Storytelling– Oposenta (Walter Paul), from Sitansisk (St. Mary’s First Nation)
Whenever storytelling happens, the storyteller feels a personal connection and a tribal kinship with those who are listening to the story. Yet to the thoughtful listener, the story offers testament to the power of language and maintains a tenacious hold on cultural values.
Storytelling has no end – only continuation. Listeners gets a sense, a fragrance of spirit which means the storyteller’s drive and motivation is surrounded by proper silence. Storytelling helps listeners to discover traditional healing methods and traditional teachings. Listeners must be thankful for the great beauty of our ancestors’ spiritual legacy.
Oral tradition has always had an impact on how cultural identity will be shaped. Also, stories have a powerful effect when told in the right way, to the right people and at the right time, helping people establish a worldview. By sharing stories, it defines who we are and what we stand for.
Telling stories is a way for people to create meaning in their lives and make sense of the world. Indigenous stories keep a way of life intact. Most importantly storytelling has taken on a new form as a tool for decolonization. The powerful words of a story are aimed directly at the bullseye of colonization. In storytelling, spiritual truths and political truths inhabit the same space in which experiences are shared.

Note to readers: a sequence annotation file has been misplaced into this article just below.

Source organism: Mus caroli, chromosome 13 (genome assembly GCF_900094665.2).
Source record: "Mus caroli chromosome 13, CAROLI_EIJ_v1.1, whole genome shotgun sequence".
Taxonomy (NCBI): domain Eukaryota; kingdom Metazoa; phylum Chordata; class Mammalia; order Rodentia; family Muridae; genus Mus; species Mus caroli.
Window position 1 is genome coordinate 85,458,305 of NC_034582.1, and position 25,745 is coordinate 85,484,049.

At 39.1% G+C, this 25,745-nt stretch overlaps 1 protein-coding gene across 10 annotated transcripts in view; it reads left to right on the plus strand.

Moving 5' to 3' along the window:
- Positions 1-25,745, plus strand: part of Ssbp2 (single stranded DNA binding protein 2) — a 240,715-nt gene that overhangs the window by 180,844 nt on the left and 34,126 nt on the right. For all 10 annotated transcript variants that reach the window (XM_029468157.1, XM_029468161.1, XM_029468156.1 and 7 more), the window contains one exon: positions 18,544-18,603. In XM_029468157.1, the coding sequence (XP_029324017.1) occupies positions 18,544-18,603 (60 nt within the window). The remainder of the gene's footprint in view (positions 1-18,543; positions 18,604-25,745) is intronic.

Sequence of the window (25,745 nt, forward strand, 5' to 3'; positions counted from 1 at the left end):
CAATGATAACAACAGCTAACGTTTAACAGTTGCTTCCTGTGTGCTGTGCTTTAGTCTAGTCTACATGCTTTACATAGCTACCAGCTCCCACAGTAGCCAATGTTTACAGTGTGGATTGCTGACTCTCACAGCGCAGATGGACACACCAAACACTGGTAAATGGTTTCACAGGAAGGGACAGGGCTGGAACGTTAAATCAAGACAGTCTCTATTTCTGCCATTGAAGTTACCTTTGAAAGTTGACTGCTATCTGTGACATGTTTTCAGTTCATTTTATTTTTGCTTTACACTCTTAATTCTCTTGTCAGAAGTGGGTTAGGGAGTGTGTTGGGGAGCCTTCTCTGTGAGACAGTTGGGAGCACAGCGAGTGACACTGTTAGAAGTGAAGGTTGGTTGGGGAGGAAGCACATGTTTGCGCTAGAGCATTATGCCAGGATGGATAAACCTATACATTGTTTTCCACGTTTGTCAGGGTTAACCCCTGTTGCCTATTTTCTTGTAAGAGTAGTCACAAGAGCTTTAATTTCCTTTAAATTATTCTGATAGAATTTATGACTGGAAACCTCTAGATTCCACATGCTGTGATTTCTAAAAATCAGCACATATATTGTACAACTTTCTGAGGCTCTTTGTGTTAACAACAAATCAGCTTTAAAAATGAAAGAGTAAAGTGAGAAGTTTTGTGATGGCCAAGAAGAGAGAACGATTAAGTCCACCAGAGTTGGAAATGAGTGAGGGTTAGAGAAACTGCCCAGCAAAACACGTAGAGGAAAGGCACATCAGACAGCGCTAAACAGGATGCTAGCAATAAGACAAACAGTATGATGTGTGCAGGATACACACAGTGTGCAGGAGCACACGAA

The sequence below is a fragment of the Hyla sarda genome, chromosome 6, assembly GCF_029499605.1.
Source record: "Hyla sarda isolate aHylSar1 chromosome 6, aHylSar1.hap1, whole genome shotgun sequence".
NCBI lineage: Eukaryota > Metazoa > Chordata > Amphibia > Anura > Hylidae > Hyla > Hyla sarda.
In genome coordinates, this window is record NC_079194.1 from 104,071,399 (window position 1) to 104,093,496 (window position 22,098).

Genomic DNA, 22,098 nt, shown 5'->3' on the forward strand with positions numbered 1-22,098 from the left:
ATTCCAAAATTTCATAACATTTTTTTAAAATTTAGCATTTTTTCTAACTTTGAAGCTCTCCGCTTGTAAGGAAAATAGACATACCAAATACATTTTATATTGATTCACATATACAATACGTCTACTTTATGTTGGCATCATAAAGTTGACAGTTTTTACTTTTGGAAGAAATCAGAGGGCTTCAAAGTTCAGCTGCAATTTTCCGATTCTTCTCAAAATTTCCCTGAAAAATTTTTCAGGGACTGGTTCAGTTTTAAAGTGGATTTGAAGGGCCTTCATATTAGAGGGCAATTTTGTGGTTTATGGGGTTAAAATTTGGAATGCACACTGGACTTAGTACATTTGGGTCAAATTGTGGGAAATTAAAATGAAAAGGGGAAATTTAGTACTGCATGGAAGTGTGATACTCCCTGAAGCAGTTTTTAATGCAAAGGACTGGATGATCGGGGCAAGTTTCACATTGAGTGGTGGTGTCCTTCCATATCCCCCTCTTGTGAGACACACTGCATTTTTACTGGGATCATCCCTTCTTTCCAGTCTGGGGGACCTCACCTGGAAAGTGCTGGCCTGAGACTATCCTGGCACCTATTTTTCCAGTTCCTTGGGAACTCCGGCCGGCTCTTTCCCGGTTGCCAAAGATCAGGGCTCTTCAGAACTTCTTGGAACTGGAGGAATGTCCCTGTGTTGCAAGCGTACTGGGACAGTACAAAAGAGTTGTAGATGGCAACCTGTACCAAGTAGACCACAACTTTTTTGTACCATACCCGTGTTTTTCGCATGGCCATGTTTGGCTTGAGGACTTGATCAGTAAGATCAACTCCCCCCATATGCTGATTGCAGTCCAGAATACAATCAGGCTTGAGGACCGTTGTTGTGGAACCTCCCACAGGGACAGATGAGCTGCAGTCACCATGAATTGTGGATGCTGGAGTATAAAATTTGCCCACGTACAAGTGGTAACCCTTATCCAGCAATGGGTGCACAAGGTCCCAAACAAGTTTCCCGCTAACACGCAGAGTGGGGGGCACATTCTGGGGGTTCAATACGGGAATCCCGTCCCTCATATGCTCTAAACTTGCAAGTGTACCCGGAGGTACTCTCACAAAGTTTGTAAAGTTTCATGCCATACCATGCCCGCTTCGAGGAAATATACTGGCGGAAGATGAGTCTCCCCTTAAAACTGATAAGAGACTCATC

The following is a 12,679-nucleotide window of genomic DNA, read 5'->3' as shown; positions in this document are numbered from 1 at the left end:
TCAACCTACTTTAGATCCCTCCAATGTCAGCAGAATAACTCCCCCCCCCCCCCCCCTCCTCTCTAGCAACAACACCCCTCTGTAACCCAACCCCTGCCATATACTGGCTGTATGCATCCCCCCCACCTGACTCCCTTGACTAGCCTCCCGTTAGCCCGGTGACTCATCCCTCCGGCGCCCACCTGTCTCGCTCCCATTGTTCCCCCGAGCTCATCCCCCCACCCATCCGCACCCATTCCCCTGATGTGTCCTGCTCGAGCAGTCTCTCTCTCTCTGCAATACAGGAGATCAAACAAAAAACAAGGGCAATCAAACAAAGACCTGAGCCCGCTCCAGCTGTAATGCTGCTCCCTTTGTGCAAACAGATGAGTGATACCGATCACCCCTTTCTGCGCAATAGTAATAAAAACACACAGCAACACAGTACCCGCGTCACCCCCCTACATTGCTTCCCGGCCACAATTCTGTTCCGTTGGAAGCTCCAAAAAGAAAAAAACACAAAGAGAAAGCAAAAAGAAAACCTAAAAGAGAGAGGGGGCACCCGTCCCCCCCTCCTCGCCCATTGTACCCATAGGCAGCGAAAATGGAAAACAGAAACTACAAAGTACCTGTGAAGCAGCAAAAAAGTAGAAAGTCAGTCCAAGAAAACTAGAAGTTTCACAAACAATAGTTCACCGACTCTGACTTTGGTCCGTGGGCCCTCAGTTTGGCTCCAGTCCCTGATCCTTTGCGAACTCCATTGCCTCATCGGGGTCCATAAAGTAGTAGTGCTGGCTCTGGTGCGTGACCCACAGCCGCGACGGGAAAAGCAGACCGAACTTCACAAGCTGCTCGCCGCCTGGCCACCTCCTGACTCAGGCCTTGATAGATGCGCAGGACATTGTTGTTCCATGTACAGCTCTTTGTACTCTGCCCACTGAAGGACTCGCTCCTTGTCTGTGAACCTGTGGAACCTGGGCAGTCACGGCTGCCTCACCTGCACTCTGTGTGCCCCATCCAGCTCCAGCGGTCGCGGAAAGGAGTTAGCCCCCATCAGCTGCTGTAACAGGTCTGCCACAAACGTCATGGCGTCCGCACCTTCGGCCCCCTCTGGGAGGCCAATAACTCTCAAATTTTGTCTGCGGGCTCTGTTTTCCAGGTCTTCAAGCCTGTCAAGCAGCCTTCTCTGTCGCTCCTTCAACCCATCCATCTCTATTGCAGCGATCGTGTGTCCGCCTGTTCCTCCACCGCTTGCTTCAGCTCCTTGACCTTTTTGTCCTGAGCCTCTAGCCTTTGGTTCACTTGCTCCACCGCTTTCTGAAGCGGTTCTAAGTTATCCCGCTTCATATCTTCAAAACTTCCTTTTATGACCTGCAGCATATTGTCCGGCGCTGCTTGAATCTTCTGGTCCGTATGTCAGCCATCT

Indigenous stories have been impacted by colonialism; yet Indigenous storytellers have control over what they share. Listeners are responsible for taking care of the cultural and linguistic knowledge that they have been presented with.
It is important to note that storyteller’s communication is captured by their voices, body language, gestures, and cultural nuances. Many indigenous stories remind listeners about being whole and healthy. Listeners are also reminded of traditional teaching, values, and ceremonies. Indigenous stories have the power to bring together the heart, the mind, the body, and the spirit. If stories are taken care of, they will take care of us.
All stories deserve to be retold, remembered, and held close. One way of approaching indigenous stories is to understand them considering tribal ways of knowing. Thomas King has suggested that once you have heard or read a story it becomes a part of you, and it continues to shape the way you move forward in the world.